17. Geometric accuracy improvement and verification of remote sensing image product for the ZY-3 surveying and mapping satellite

    NASA Astrophysics Data System (ADS)

    Wang, Xia; Zhou, Ping; Guo, Li

    2015-12-01

    Based on the geometric characteristic of ZY3 surveying and mapping satellite, this paper analyses the main error sources of the geometric accuracy of ZY3 satellite image product, and proposes a key technique to improve the accuracy of geometric positioning of ZY-3 satellite image products without the Ground Control Points. Firstly, 556 ZY-3 satellite images distributed in the central western China, with an area of 350 million km2, were used for the planar positioning accuracy verification. The results show that the planar accuracy of ZY-3 image without the GCPs is about 10.8 meters (1σ), and more than 96.9% of experimental image without the GCPs have the planar accuracy higher than 25 meters. Subsequently, the Digital Surface Model (DSM) produced by the ZY-3 three linear array image in Shanxi without the GCPs and the high-precise Lidar-DEM were compared. The comparison shows that overall vertical accuracy of DSM is higher than 6 meters (1σ), and higher than 5.5 and 6.4 meters (1σ) in plane and mountainous area respectively. So the validation confirmed the overall accuracy of ZY-3 satellite images, indicating that ZY-3 satellite can achieve a higher geometric accuracy.

  18. HIGH-RESOLUTION IMAGING OF THE GEGENSCHEIN AND THE GEOMETRIC ALBEDO OF INTERPLANETARY DUST

    SciTech Connect

    Ishiguro, Masateru; Yang, Hongu; Usui, Fumihiko; Pyo, Jeonghyun; Ueno, Munetaka; Ootsubo, Takafumi; Kwon, Suk Minn; Mukai, Tadashi

    2013-04-10

    We performed optical observations of the Gegenschein using a liquid-nitrogen-cooled wide-field camera, the Wide-field Imager of Zodiacal light with ARray Detector (WIZARD), between 2003 March and 2006 November. We found a narrow brightness enhancement superimposed on the smooth gradient of the Gegenschein at the exact position of the antisolar point. Whereas the Gegenschein morphology changed according to the orbital motion of the Earth, the maximum brightness coincided with the antisolar direction throughout the year. We compared the observed morphology of the Gegenschein with those of models in which the spatial density of the interplanetary dust cloud was considered and found that the volume scattering phase function had a narrow backscattering enhancement. The morphology was reproducible with a spatial distribution model for infrared zodiacal emission. It is likely that the zero-phase peak (the so-called opposition effect) was caused by coherent backscattering and/or shadow-hiding effects on the rough surfaces of individual dust particles. These results suggest that big particles are responsible for both zodiacal light and zodiacal emission. Finally, we derived the geometric albedo of the smooth component of interplanetary dust, assuming big particles, and obtained a geometric albedo of 0.06 {+-} 0.01. The derived albedo is in accordance with collected dark micrometeorites and observed cometary dust particles. We concluded that chondritic particles are dominant near Earth space, supporting the recent theoretical study by dynamical simulation.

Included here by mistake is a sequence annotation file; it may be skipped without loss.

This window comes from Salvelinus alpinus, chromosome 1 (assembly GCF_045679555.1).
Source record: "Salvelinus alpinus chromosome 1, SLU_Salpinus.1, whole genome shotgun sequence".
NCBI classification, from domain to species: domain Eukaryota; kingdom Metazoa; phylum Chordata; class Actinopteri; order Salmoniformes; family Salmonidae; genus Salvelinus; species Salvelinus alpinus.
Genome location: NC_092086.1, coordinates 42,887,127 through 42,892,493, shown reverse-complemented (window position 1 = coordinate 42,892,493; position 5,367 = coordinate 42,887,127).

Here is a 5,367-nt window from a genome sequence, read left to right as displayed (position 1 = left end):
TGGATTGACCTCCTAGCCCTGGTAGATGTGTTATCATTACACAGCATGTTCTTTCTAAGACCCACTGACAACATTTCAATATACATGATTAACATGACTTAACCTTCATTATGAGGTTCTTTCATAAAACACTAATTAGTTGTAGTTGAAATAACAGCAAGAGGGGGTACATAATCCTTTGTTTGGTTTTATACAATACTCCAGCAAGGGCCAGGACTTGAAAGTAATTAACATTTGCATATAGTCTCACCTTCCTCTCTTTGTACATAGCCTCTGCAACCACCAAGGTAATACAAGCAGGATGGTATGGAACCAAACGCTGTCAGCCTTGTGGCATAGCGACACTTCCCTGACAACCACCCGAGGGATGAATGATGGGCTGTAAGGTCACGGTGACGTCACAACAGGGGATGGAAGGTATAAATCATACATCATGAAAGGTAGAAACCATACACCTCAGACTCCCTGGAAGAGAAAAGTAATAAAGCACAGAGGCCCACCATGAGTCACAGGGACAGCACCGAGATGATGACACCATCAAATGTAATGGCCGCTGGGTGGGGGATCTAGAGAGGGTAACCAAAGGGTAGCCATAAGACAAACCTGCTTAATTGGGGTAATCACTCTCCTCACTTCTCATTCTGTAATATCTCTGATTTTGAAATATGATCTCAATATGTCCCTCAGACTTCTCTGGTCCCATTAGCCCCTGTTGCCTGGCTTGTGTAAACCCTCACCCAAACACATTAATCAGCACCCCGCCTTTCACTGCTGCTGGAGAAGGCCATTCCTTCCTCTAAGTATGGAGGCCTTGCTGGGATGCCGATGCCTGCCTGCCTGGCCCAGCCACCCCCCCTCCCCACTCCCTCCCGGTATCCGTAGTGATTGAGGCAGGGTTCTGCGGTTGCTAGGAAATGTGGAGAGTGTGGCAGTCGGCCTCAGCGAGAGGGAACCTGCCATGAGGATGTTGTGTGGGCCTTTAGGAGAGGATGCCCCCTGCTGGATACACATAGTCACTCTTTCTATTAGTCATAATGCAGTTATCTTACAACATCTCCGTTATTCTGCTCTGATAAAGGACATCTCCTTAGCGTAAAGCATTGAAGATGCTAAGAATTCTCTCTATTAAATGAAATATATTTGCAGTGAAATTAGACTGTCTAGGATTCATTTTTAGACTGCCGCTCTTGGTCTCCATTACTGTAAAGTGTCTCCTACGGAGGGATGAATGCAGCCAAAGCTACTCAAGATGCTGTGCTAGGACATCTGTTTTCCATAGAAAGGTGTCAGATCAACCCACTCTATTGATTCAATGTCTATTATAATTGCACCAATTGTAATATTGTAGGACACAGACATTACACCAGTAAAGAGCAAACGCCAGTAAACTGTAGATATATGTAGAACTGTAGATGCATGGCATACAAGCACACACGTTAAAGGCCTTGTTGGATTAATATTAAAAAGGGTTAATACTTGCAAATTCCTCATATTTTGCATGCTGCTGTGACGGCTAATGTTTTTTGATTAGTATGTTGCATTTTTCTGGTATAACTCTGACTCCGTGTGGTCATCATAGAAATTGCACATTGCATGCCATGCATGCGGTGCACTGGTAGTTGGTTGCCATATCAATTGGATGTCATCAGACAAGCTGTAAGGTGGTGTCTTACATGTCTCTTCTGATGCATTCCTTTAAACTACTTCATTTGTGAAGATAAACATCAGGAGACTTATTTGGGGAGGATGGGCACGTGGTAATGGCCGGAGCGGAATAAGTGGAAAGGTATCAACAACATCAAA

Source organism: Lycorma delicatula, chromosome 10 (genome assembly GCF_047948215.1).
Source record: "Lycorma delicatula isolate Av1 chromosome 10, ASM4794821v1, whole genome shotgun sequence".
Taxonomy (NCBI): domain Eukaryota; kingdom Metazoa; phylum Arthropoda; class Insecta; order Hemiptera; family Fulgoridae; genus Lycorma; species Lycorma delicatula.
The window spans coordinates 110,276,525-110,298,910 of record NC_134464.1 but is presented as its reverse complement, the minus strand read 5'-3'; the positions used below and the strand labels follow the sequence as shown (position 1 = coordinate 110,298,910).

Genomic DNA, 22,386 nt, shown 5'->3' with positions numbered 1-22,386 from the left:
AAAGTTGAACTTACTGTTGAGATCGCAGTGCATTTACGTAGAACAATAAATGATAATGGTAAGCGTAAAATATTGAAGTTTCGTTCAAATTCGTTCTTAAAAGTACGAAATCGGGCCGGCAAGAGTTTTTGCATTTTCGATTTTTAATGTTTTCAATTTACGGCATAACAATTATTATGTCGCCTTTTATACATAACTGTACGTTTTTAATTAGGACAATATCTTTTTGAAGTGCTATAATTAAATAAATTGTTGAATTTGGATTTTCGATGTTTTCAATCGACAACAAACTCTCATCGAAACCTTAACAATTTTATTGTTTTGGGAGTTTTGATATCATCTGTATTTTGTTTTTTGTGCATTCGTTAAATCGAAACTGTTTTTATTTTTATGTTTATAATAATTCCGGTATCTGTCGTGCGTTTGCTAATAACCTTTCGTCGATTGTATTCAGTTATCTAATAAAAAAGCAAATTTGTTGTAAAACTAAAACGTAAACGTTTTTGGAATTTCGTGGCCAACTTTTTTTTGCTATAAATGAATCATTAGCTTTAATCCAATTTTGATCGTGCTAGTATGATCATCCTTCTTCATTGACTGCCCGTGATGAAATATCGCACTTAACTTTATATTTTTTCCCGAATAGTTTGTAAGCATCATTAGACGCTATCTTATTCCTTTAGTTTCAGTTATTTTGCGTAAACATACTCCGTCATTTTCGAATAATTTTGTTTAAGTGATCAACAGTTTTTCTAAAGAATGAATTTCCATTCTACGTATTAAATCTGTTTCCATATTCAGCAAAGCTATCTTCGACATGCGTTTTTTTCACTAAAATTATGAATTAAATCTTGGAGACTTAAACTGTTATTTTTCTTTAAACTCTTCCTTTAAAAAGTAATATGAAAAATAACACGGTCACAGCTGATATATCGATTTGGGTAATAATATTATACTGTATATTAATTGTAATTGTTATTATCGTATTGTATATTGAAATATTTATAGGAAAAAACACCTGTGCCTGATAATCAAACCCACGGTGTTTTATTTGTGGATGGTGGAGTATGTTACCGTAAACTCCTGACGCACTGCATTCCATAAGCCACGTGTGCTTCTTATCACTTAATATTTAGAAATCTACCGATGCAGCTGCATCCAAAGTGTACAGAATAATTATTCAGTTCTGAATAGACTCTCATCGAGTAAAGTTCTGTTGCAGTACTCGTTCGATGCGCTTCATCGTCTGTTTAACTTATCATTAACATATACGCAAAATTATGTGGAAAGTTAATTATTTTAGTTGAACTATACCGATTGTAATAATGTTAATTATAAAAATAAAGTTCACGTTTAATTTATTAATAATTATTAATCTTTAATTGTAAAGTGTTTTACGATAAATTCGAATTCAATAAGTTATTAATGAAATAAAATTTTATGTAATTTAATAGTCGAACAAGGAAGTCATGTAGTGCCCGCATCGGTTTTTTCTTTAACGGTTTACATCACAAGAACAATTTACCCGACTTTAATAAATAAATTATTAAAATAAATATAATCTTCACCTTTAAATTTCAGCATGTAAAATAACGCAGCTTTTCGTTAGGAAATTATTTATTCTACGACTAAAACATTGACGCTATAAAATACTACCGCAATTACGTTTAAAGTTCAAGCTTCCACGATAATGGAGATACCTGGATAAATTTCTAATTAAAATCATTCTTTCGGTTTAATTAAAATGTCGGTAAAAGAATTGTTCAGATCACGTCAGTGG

19. Geometric calibration and accuracy assessment of a multispectral imager on UAVs

    NASA Astrophysics Data System (ADS)

    Zheng, Fengjie; Yu, Tao; Chen, Xingfeng; Chen, Jiping; Yuan, Guoti

    2012-11-01

    The increasing developments in Unmanned Aerial Vehicles (UAVs) platforms and associated sensing technologies have widely promoted UAVs remote sensing application. UAVs, especially low-cost UAVs, limit the sensor payload in weight and dimension. Mostly, cameras on UAVs are panoramic, fisheye lens, small-format CCD planar array camera, unknown intrinsic parameters and lens optical distortion will cause serious image aberrations, even leading a few meters or tens of meters errors in ground per pixel. However, the characteristic of high spatial resolution make accurate geolocation more critical to UAV quantitative remote sensing research. A method for MCC4-12F Multispectral Imager designed to load on UAVs has been developed and implemented. Using multi-image space resection algorithm to assess geometric calibration parameters of random position and different photogrammetric altitudes in 3D test field, which is suitable for multispectral cameras. Both theoretical and practical accuracy assessments were selected. The results of theoretical strategy, resolving object space and image point coordinate differences by space intersection, showed that object space RMSE were 0.2 and 0.14 pixels in X direction and in Y direction, image space RMSE were superior to 0.5 pixels. In order to verify the accuracy and reliability of the calibration parameters,practical study was carried out in Tianjin UAV flight experiments, the corrected accuracy validated by ground checkpoints was less than 0.3m. Typical surface reflectance retrieved on the basis of geo-rectified data was compared with ground ASD measurement resulting 4% discrepancy. Hence, the approach presented here was suitable for UAV multispectral imager.